DOJ accuses Port Gamble sawmill of releasing hazardous substances into bay for 30 years

In a lawsuit filed in U.S. District Court Thursday, the Department of Justice accused a sawmill on Port Gamble Bay of releasing hazardous substances into the bay for at least 30 years.

The lawsuit was brought on behalf of the Department of the Interior, the State of Washington, the Washington Department of Ecology, the Jamestown S’Klallam tribe, the Lower Elwha Klallam tribe, the Port Gamble S’Klallam tribe, the Skokomish Indian tribe, and the Suquamish Indian tribe of the Port Madison Reservation.

According to court documents, the sawmill operated by Pope and Talbot, Inc., next to Port Gamble Bay, from 1853 to 1995, stored, rafted, and sorted logs throughout the bay. In 1985, ownership was transferred to Pope Resources under a lease until 1995, when the sawmill closed. The area was managed by OPG Properties LLC until 2020, then transferred again to Port Gamble LLC, which currently owns the area.

The lawsuit claims there were releases of hazardous substances into the Bay for decades from the sawmill and into the waters of Port Gamble Bay until at least 2015:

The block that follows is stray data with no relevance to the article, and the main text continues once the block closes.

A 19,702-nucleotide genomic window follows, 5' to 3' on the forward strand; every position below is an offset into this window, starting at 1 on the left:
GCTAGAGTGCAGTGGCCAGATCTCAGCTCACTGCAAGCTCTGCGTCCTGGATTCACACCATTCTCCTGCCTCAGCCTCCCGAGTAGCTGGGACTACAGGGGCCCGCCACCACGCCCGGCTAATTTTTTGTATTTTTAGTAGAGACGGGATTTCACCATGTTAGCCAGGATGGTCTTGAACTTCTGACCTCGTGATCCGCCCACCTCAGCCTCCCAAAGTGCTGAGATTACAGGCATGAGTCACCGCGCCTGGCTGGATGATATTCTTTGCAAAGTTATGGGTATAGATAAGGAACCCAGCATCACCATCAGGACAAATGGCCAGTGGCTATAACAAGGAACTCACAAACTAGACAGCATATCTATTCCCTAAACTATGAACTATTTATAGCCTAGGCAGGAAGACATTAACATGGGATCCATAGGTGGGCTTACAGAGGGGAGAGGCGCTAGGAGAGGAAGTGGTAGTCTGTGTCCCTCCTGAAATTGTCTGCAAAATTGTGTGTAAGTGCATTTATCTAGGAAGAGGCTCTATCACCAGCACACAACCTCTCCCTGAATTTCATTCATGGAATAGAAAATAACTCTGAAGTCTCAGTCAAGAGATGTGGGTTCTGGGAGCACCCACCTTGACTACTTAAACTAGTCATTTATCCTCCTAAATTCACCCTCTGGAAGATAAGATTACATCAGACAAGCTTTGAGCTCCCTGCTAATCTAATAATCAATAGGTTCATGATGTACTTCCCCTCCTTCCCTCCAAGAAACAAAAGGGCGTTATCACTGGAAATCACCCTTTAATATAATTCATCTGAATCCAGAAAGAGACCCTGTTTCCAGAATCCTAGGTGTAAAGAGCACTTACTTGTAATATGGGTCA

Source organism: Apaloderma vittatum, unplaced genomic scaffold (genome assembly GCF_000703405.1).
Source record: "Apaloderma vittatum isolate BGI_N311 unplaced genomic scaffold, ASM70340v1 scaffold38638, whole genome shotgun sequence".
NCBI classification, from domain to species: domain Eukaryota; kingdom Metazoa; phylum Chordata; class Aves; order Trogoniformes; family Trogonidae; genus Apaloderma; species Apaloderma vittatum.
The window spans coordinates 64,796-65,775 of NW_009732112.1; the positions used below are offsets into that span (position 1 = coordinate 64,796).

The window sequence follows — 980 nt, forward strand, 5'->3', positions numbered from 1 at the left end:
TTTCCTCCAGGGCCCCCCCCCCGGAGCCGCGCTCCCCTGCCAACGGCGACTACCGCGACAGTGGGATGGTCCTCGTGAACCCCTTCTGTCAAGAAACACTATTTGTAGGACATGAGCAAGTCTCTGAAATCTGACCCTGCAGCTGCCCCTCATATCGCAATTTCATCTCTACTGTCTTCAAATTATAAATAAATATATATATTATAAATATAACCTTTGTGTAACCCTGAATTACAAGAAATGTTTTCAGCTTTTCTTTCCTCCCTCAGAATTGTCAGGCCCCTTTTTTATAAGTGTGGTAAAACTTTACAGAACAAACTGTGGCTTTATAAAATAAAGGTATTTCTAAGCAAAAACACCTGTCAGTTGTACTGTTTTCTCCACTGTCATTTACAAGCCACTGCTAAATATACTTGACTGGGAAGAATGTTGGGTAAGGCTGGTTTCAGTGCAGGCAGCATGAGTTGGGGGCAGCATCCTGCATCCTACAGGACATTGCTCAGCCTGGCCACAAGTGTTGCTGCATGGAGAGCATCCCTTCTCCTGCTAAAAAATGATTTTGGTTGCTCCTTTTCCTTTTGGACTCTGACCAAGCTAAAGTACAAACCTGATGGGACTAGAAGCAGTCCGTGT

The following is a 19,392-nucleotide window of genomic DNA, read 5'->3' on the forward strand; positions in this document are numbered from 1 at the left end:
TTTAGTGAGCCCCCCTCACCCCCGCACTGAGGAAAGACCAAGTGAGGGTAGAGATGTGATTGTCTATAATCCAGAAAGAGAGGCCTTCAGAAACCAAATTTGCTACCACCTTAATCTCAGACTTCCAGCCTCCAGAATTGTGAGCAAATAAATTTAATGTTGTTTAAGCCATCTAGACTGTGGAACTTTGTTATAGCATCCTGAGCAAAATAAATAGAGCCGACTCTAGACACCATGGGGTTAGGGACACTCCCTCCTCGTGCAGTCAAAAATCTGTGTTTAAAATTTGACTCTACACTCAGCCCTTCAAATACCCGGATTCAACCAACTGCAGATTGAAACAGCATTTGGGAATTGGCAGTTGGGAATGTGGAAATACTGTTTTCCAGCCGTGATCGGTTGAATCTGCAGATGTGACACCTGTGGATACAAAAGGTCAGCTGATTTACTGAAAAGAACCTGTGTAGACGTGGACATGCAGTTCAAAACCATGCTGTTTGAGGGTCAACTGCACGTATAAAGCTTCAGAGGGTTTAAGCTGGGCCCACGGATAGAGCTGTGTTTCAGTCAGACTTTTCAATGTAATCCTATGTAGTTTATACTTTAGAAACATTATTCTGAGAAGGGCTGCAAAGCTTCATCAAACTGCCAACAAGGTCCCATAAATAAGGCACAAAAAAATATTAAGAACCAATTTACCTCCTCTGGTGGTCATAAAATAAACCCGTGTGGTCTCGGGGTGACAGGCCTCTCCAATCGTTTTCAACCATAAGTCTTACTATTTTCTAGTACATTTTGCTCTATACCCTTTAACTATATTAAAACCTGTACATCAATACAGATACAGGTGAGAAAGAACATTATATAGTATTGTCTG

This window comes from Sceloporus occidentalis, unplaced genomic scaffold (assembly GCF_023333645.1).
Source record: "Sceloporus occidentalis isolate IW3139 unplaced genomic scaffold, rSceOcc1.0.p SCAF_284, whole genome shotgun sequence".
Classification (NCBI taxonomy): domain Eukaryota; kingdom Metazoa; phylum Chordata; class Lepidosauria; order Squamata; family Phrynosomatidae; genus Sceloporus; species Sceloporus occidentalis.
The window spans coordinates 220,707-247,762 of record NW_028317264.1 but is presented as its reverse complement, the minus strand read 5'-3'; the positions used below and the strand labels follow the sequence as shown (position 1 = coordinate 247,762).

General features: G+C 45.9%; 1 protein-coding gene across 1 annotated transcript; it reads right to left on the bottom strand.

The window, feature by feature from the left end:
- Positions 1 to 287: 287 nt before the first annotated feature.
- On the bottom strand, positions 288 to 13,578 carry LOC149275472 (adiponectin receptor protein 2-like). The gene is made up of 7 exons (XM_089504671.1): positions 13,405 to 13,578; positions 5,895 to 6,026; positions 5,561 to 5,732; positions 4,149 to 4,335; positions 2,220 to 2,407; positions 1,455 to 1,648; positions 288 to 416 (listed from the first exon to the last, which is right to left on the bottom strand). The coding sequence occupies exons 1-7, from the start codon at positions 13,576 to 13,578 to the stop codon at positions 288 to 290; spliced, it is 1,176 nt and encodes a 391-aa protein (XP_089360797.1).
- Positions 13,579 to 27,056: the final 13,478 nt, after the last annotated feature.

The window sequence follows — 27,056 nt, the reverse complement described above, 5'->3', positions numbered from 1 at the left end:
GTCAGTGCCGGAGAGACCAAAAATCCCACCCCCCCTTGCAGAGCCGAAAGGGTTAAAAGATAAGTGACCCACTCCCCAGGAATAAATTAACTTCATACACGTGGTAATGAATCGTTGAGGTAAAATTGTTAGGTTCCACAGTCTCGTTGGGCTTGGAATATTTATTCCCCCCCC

“Port Gamble Bay is contaminated with a variety of hazardous substances, including, but not limited to, polychlorinated dibenzodioxins and furans (“dioxins”), polychlorinated biphenyls (“PCBs”), organochlorine pesticides and related products, polycyclic aromatic hydrocarbons (“PAHs”), metals (including lead, mercury, copper, chromium, and arsenic), volatile and semivolatile organic compounds (including 4-methylphenol), perchlorate, herbicides, organic solvents, antifouling agents such as tributyltin and other butyltins, and wood waste degradation products (including phenol, benzoic acid, hydrogen sulfide and ammonia).”

According to the lawsuit, these substances have injured and killed fish, shellfish, invertebrates, and birds throughout the bay.

The DOJ is asking for damages, including the costs of assessing the damages and any other penalties the court finds appropriate.

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